Michigan Online Lottery Gambling To Shut Down If State Government Does

In the event that there's no state budget at the end of the month, the Michigan Lottery will have to suspend ticket sales and online play.

Michigan has had a form of online gambling for over five years, but that could be at risk of a temporary cessation due to a budget stalemate in Lansing.

As a potential Michigan government shutdown looms, which would be the first in a decade, the Michigan Lottery said in an email that it will be forced to pause all sales in the event that it does happen. Tens of thousands of state employees would be out of work.

“Michigan’s Constitution requires that a budget must be enacted at the start of the fiscal year in order to expend funds to operate state government,” the Lottery said. “Unless a budget is in place by Sept. 30, 2019 at midnight, the Michigan Bureau of State Lottery will be required to cease operations until a budget is approved. In the event of a shutdown, all Lottery sales, including internet ticket sales, must be suspended. Michigan Lottery online account access will also be suspended during this time.”

While a shutdown isn’t the most likely scenario at the present moment, Gov. Gretchen Whitmer, a Democrat battling against a Republican-controlled legislature, could elect to go that route. According to Bridge, a nonpartisan, nonprofit news service in the Wolverine State, Whitmer is most likely to take a line-item veto approach to a nearly $60 billion budget the legislature recently passed.

That would avoid a shutdown.

Whitmer, who took office in January, campaigned on “fix[ing] the damn roads” and education.

Size of the Michigan Lottery gambling market

While the Detroit casinos are stuck in gaming win purgatory and could soon see revenues decline thanks to Indiana kicking off online/mobile sports wagering on Oct. 3, the Lottery is doing quite well.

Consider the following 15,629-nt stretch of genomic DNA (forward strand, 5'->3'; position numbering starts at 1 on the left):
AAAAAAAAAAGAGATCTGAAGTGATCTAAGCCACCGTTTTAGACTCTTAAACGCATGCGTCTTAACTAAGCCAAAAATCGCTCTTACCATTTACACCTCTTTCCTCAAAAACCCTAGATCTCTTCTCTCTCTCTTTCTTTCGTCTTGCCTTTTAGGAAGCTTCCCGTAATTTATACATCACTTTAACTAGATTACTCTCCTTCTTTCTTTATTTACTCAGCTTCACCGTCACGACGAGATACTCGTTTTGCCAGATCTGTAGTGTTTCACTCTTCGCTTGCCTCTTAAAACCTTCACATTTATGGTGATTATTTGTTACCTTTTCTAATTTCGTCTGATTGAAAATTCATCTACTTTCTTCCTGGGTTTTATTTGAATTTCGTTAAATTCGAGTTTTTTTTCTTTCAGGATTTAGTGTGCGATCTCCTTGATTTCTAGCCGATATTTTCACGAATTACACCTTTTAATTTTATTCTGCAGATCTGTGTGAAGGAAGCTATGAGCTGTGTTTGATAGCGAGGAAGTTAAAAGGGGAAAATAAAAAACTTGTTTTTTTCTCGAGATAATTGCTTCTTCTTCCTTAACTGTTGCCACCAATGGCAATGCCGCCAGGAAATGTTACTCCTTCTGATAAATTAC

In an August press release, the Lottery said it has 1.1 mm accounts for its 79 online games. The iLottery has awarded $2.4 billion in prizes since its inception in August 2014. In 2018 alone, Lottery players won $676 mm playing games online. Through last year, the online offerings have generated nearly $240 mm in net win for the Lottery program.

As mentioned, Detroit casino win is not growing, while the Lottery saw a record $3.6 billion in total sales in FY 2018, up about $300 mm from the previous fiscal year.

A temporary shutdown of the Lottery wouldn’t be without a splash of irony, considering Whitmer’s commitment to bolstering, or at least protecting, public education funding. In FY 2018, the Lottery contributed just under $941.3 mm to the School Aid Fund. The three Detroit casinos paid about $117 mm to the state for public education in 2018.

The SAF is central to the ongoing stalemate over the online casino legislation, a proposal that cleared the Republican-controlled legislature last year only to find a veto from former Gov. Rick Snyder, a Republican. Snyder said in his veto letter he was going to let the next governor make the call on online casinos.

Whitmer thinks a proposed online casino state tax rate of 8% is far too low, and her administration also said this summer that it opposes online slots, out of concern that those games in particular could take money away from the Lottery. Proponents of legalizing online casino play, as well as sports wagering, have consistently argued that Lottery players and online casino players aren’t the same customer pool.

Outlook for Michigan gaming expansion

The budget impasse dims prospects for progress on the gaming expansion negotiations for at least several weeks. A government shutdown on or around Oct. 1 would, of course, make the situation worse.

“We’re in the process of working on our budget … and I had been working diligently to try to include iGaming, sports betting, and everything that I’ve been working on (in the budget), but because of some other things I wasn’t successful,” state Rep. Brandt Iden, the Republican sponsor of the online casino and sports wagering proposals, told Sports Handle last week. “Hopefully, we’ll revisit everything in October.”

Michigan’s 2018 gaming expansion debate went down to the wire, with legislation finding its way to Snyder’s desk shortly before the New Year. That could be the case again in 2019.


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